Talk about a culture clash. A nimble, forward-thinking technology giant battles an industry with more than 100 years of driver legacy. It’s Google versus the auto industry at large, and the fight is over the person behind the wheel.
Google recently suggested that drivers don’t matter anymore with its latest self-driving prototype vehicle. Minus a steering wheel, brake and gas pedals, the prototype supports Google’s vision of taking away human physical control of an autonomous vehicle.
Having spent decades touting the thrill of driving as core to their promotional strategies, automakers have a vested interest in the driving experience. Now they are confronted with the pressures of having to accelerate their autonomous vehicle programs in response to Google’s well-capitalized efforts to win what is effectively a race to build the software and services platform that operates driverless cars.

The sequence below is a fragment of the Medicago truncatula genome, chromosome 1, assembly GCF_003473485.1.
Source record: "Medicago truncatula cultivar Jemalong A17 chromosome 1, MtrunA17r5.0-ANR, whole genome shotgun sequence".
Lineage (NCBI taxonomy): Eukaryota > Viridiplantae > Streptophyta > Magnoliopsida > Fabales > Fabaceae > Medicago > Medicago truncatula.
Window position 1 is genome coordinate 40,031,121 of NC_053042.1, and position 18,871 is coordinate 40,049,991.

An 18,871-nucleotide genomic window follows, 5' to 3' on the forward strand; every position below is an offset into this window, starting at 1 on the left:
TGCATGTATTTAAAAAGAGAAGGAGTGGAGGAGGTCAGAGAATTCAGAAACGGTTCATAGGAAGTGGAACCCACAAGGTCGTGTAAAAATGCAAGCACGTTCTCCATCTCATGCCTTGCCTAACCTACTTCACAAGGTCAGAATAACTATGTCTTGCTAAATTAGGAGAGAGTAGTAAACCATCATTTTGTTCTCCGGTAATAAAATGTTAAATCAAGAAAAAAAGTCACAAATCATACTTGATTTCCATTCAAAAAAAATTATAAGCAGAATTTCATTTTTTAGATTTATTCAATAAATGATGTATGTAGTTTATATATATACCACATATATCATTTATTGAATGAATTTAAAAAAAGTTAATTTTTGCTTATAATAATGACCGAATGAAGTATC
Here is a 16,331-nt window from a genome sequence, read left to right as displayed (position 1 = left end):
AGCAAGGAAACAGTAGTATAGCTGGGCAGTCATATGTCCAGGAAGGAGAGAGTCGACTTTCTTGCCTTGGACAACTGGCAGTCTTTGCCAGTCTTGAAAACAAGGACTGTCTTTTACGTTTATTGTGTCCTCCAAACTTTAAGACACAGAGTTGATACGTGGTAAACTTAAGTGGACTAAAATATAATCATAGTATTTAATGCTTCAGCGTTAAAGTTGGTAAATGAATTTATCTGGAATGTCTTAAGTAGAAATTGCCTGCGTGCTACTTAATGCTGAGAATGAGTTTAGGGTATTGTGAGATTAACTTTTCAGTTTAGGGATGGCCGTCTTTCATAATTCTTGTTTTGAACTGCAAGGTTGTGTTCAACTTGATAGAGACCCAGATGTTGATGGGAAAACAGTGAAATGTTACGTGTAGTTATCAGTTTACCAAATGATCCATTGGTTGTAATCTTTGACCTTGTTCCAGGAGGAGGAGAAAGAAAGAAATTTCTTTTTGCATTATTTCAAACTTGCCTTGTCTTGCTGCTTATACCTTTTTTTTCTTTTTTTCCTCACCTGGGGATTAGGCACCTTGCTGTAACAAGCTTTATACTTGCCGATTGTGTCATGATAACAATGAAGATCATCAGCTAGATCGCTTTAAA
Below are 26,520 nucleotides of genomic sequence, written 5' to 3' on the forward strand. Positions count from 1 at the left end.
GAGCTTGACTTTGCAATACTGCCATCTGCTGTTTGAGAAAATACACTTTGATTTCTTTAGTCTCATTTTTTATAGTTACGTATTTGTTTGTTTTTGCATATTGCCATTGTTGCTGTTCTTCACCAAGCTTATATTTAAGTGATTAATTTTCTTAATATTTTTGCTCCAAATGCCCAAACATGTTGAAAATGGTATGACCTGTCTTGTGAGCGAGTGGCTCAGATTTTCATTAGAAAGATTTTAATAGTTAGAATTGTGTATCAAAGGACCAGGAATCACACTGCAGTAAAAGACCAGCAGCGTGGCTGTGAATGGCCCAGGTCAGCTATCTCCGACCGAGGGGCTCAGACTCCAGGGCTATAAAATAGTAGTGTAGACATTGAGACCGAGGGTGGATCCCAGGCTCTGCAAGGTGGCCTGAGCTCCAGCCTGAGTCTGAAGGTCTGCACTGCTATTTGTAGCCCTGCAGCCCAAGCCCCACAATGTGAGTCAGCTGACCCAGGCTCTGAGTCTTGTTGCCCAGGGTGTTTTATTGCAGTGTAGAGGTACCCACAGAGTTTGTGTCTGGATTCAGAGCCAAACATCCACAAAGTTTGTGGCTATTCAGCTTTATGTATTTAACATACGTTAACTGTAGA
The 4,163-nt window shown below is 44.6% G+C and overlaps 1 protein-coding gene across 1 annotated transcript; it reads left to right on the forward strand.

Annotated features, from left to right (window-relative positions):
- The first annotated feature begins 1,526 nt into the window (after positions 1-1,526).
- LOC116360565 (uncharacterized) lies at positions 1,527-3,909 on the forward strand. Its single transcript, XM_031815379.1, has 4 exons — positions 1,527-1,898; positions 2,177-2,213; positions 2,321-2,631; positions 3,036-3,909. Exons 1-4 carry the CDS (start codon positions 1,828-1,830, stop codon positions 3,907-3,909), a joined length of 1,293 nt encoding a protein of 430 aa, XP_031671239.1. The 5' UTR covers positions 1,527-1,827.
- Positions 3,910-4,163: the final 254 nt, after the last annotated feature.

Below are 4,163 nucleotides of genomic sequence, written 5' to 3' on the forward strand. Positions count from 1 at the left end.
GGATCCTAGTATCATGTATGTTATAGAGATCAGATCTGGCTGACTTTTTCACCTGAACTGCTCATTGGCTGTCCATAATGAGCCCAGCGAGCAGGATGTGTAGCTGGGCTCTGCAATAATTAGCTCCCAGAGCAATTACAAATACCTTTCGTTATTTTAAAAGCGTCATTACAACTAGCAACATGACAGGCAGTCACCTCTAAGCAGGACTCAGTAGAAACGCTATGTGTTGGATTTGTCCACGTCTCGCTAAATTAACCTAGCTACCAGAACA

Automakers are not pleased over having to divert massive resources into an area that largely runs counter to how they have promoted their products for generations. The excitement of aggressive cornering and acceleration has been featured in just about every automotive TV ad. So how exactly do you successfully promote a car that you can’t control even if you wanted to?
We believe the answer is to have it both ways. California’s autonomous vehicle legislation specifically requires that drivers have the ability to manually take over the vehicle should the need arise, and Google has already stated that they would comply. With this requirement, drivers would have the choice of manual or autonomous driving modes depending on traffic type and driving conditions.
This will not ease tensions between Google and the auto companies any time soon. Given the rapid development and deployment of connected tech in support of a safer, more efficient driving experience, maybe that’s not such a bad thing.
Source: Google’s vision of driverless future at odds with automakers – The Detroit News: